1220

A. Nouri et al. / International Journal of Biological Macromolecules 109 (2018) 1219–1231

thermal stability, and also high gas and water vapor permeability [13]. Therefore, improving the physical, mechanical and barrier properties of the chitosan film is essential for food packaging application. Blending with other polymers [14,15], using cross-linkers [16] and incorporation of micro or nanofiller into the chitosan matrix [17–20] are some of the different methods that have been utilized to enhance the chitosan properties. Among these methods, developing nanocomposites using nanomaterials have been studied extensively [21]. Montmorillonite (MMT) is one of the most popular layered silicate materials that have been used in chitosan-based nanocomposites due to its low cost, availability, high aspect ratios (100–1500) and high surface-to-volume ratio (700–800 m2 /g), as well as good miscibility with cationic polymers [22–24]. Significant improvements of mechanical, barrier and optical properties of chitosan film by addition of small amount of MMT (1–5 wt%) have been reported [25–27]. while MMT does not have antibacterial activity, it needs chemical modification to act as an antibacterial agent in biopolymer based food packing; however, this chemical modification might suppress the enhancement in tensile strength of final chitosan nanocomposite film [28,29]. Hence, antibacterial agents such as silver, copper or copper oxide nanoparticles could be added to the nanocomposite [30,31]. Nevertheless, the direct inclusion of copper ions in polymer film should be avoided due to the uncontrolled leaching and toxicity of copper ions which may accelerate the biochemical deterioration in foods. Fortunately, substitution of copper ions with exchangeable positively charged ions, such as Na+, K+,Mg2+ and Ca2+ in high cation exchange clay minerals (montmorillonite or Vermiculite) and stabilization onto these inorganic carriers prevents the burst release of copper ion [32,33]. Hence, This method allows copper and copper complexes to be used as an antibacterial agent in smart packaging for the food industry [32]. In our previous report [34], montmorillonite-copper oxide (MMT-CuO) nanocomposite was synthesized via a straight forward and facile method without any chemical solvents at different alkaline ion exchange times. The present study focuses on the preparation and characterization chitosan-based films by incorporation of MMT-CuO nanocomposites as a reinforcing and antibacterial agent. Based on this approach, different amount of MMT-CuO nanocomposite was added to the chitosan matrix via simple solution casting method. Then, the effect of incorporation of MMT-CuO nanofillers on the chitosan film morphology, crystallinity, thermal stability, mechanical, optical, barrier and antibacterial properties were investigated.

2. Materials and methods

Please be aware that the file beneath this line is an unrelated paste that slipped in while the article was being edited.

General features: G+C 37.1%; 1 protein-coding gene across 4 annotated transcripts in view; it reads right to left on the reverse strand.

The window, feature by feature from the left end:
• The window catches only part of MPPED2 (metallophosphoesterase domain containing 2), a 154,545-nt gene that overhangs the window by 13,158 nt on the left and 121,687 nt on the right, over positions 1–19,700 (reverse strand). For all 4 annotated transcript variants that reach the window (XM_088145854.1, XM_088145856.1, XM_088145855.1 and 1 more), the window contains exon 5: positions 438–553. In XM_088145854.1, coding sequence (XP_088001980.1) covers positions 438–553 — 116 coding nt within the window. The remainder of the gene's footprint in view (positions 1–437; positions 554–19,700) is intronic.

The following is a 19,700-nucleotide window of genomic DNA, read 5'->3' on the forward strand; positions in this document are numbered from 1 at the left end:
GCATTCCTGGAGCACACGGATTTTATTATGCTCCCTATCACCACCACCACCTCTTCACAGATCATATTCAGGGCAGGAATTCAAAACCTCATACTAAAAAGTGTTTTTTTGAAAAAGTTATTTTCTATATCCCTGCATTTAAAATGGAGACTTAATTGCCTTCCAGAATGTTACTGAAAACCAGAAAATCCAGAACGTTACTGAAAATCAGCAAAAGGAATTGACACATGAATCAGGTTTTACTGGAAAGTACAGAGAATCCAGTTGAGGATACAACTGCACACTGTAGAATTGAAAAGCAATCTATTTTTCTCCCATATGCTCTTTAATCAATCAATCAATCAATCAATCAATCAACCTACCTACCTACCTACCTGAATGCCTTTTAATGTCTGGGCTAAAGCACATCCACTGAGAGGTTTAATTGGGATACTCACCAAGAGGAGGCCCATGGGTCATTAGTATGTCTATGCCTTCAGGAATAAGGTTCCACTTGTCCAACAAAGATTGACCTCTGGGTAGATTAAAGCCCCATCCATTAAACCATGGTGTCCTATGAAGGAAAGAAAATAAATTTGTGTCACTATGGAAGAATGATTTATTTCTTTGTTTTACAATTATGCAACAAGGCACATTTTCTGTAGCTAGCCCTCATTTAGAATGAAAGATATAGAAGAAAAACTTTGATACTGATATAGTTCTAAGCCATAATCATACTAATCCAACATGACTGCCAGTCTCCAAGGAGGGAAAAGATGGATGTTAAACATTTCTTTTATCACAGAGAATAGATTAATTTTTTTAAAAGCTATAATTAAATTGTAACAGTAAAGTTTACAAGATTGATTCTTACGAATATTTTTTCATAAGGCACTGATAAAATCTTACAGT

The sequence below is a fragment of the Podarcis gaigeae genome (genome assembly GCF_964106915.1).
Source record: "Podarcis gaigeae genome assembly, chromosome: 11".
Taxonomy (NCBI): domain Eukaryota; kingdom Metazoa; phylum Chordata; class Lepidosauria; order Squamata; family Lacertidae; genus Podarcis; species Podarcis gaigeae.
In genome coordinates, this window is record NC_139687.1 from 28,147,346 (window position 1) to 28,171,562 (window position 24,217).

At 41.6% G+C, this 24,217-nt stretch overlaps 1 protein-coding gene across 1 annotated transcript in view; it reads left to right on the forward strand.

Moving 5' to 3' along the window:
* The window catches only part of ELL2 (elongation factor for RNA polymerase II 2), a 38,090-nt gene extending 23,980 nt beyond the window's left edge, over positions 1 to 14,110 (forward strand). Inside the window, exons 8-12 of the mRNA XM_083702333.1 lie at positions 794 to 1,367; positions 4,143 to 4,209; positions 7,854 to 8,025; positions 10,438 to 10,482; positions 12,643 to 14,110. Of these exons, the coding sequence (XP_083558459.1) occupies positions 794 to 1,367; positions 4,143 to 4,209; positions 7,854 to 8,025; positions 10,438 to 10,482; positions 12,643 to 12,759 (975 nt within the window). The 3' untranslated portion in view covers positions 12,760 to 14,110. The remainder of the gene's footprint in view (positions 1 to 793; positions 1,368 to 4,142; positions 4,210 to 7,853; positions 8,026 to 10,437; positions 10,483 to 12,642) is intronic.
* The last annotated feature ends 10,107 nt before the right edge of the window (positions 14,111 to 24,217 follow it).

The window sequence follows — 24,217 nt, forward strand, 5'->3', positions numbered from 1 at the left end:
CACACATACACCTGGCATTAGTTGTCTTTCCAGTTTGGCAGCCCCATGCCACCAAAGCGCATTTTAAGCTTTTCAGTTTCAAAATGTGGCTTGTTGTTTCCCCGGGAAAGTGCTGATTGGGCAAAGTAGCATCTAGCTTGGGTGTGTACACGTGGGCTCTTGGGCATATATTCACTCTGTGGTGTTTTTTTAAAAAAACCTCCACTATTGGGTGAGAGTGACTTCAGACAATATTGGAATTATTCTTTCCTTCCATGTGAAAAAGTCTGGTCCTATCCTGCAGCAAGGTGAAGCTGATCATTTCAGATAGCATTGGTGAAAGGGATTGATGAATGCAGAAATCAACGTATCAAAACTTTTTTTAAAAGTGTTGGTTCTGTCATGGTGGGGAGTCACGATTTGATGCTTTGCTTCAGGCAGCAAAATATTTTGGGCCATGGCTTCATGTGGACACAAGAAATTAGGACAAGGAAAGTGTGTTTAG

2.2. Sample preparations Firstly MMT-CuO nanocomposite was prepared by a simple, cost-effective and eco-friendly method based on basic ionexchange that has been described in our previous work [34]. Briefly, MMT and CuSO4 ·5H2 O at the ratio of 1:1 (w/w) were placed in a muffle furnace for 20, 90 min at 550 ± 10 ◦ C. Then, the mixture was cooled to room temperature and washed with appropriate 0.1 M saline solution and deionized water repeatedly. Finally, the solution was filtered using Whatman No. 1 filter paper and allowed to dry at ambient temperature for 24 h. In order to prepare the nanocomposite film, a known amount of MMT powder and as-synthesized MMT-CuO nanocomposite were dispersed in 100 ml of 1% (v/v) acetic acid solution and stirred at room temperature overnight. Then, the solution was treated by ultrasonic probes (100W, on/off: 7/3 s) for 10 min. Afterward, 25% (w/w of dry chitosan base) glycerol as a plasticizer and 2 gr chitosan were added into the solution for 4 h with a mechanical stirring at room temperature until a homogeneous viscous solution was obtained. An ultrasonic treatment (400 W power, 10 min) was used to remove the formed air bubbles during the stirring. Chitosan film forming solutions (25 ml) were poured into the plastic Petri dishes and allowed to be dried in the incubator at 25 ± 0.7 ◦ C for 24 h. Finally, the dried films were peeled off and kept in polyethylene bags Scheme S1 shows the procedure of nanocomposite film preparation). All sample films were preconditioned at 25 ◦ C and 55% RH before further analysis. Table S1 presents the prepared sample and their formulations in this study. 2.3. Characterization techniques 2.3.1. Optical characteristics The UV–vis absorption spectra of Copper sulfate, MMT and MMT-CuO nanocomposites was measured by a UV–visible diffusive reflectance spectrophotometer (Sinco S4100, Korea), in the spectral range 200–1000 nm. Also, optical properties of the chitosan-based films were determined by UV–vis spectroscopy. A piece of each film sample was directly mounted between the two spectrophotometer magnetic cell holders. The absorbance spectra of the films were measured at a wavelength range of 190–890 nm using a UV–vis spectrophotometer (Nsnospec 2UV-A, German). Also, transparency of the samples was determined by measuring light transmittance at UV (T280nm ) and visible (T660nm ) regions. 2.3.2. X-Ray diffraction X-ray diffraction technique was carried out using a Philips powder diffractometer (type PW 1730, goniometer) equipped Cu-K␣ ´˚ in the 2␪ range from 1◦ to 15◦ with a step radiations (␭=1.5405 A) ◦ size 0.02 . Bragg’s law was used to calculate d001 of MMT and MMTCuO nanocomposite.